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"Possibly Extinct" Cave Squeaker Frog Keeps on Squeaking



(p. 6) HARARE, Zimbabwe -- The cave squeaker is back.

Researchers in Zimbabwe say they have found a rare frog that has not been seen in decades.

The Arthroleptis troglodytes, below, also known as the cave squeaker because of its preferred habitat, was discovered in 1962, but there were no reported sightings of the elusive amphibian after that. An international "red list" of threatened species tagged them as critically endangered and possibly extinct.

Robert Hopkins, a researcher at the Natural History Museum of Zimbabwe, in Bulawayo, said his team had found four specimens of the frog in its known habitat of Chimanimani, a mountainous area in eastern Zimbabwe.

The research team found the first male specimen on Dec. 3 [2016] after they followed an animal call they had not heard before, Mr. Hopkins said. They then discovered two other males and a female. Mr. Hopkins said he been looking for the cave squeaker for eight years.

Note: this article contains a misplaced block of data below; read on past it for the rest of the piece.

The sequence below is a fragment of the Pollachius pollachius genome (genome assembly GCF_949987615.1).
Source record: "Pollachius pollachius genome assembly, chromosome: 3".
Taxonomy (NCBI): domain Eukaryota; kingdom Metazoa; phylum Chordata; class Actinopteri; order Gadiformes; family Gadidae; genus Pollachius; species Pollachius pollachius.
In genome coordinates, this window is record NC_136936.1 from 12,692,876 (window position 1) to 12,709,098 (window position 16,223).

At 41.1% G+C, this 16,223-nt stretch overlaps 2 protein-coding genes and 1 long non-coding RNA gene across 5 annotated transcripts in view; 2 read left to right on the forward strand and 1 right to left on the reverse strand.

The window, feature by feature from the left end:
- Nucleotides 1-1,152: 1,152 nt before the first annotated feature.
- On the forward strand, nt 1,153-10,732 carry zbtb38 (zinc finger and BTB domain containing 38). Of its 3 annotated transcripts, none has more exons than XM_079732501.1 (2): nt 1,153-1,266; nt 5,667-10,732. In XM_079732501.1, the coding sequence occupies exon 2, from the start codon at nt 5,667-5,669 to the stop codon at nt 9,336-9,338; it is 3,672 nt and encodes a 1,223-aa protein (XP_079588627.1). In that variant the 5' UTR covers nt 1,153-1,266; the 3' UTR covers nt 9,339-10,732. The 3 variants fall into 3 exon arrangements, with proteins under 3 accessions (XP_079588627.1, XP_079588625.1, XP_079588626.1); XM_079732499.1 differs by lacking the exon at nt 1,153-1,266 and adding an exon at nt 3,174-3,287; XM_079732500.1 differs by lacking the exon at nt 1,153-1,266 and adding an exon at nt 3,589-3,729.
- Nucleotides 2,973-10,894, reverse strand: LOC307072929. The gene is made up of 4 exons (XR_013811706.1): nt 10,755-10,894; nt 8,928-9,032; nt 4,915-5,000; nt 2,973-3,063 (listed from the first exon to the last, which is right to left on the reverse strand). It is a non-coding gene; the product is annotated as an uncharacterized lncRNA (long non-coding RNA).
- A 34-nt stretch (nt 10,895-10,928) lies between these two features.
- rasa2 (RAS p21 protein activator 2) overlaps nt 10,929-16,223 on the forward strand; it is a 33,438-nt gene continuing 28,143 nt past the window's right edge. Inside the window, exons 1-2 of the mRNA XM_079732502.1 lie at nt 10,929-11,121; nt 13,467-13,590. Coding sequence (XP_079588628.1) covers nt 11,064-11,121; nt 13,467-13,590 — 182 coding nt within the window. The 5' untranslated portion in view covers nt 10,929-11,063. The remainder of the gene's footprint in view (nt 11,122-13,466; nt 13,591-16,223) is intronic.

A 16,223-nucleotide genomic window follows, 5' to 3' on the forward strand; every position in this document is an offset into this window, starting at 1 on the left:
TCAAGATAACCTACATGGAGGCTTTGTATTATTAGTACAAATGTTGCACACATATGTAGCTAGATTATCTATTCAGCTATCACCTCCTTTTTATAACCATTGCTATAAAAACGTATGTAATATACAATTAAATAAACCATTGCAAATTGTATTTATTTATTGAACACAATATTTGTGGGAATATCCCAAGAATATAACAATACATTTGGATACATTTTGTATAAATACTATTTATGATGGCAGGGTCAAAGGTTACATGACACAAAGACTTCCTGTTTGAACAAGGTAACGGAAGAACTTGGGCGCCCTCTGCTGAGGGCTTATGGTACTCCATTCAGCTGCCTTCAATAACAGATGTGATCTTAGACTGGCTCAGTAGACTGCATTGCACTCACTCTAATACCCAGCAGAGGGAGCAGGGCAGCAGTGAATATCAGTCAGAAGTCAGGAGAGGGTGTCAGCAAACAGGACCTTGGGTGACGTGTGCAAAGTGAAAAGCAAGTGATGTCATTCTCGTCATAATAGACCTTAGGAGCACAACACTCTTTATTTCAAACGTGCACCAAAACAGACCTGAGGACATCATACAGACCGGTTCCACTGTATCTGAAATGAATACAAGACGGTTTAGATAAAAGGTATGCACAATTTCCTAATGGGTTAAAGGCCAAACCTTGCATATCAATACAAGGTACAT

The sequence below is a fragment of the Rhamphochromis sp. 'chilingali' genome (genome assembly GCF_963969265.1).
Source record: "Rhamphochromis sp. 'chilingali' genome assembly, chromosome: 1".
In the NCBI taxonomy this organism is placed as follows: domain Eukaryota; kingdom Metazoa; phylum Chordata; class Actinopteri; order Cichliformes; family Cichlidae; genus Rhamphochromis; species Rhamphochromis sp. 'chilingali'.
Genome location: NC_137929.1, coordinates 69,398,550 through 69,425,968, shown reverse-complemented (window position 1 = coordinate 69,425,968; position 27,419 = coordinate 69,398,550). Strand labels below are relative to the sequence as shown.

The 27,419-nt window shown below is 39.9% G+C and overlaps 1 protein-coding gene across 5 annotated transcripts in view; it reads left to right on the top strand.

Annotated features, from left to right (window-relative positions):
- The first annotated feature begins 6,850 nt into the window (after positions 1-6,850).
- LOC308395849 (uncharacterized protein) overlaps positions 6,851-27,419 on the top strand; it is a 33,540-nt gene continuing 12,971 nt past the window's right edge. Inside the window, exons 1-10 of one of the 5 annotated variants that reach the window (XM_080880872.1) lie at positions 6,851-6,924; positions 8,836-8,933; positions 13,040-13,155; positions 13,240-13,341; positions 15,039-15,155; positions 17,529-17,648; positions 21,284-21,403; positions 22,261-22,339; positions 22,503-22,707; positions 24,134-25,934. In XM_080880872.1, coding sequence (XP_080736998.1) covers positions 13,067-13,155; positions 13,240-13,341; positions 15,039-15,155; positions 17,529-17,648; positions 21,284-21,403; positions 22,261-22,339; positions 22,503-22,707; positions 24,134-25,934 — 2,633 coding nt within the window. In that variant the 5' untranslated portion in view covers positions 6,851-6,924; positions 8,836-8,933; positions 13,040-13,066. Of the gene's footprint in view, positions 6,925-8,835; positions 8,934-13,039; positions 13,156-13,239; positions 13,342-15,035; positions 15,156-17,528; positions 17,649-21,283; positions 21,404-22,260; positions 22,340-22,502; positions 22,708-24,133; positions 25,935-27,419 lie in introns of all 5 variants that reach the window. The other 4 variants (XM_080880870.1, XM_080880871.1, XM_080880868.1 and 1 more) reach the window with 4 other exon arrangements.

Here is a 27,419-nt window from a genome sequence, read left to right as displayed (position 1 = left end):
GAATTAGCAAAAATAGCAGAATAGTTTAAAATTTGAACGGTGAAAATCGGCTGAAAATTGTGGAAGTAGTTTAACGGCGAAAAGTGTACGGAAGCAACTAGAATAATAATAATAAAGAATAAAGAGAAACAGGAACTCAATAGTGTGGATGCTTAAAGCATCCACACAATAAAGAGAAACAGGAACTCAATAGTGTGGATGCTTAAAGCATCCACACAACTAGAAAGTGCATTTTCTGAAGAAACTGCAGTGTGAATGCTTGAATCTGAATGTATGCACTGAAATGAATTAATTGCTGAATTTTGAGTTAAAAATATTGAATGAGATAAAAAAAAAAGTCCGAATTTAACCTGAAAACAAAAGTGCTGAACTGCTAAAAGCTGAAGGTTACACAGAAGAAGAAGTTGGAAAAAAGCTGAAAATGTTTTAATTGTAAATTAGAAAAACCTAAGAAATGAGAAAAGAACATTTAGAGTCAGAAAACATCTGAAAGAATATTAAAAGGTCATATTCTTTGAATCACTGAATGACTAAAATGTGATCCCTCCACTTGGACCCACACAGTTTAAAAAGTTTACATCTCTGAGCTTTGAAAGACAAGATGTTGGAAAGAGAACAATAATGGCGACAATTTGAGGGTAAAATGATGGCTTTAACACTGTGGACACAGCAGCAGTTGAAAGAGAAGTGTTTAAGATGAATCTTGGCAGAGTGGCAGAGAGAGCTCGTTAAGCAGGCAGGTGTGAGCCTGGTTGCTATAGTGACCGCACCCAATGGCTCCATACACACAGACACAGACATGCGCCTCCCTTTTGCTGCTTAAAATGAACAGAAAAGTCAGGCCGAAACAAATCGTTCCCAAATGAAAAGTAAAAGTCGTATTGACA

For the full story, see:

THE ASSOCIATED PRESS. "Rare Frogs Seen in 1962 Resurface in Zimbabwe." The New York Times, First Section (Sun., FEB. 5, 2017): 8.

(Note: bracketed year, added.)

(Note: the online version of the story has the date FEB. 4, 2017, and has the title "Cave Squeaker, Rare Frog Last Seen in 1962, Is Found in Zimbabwe.")






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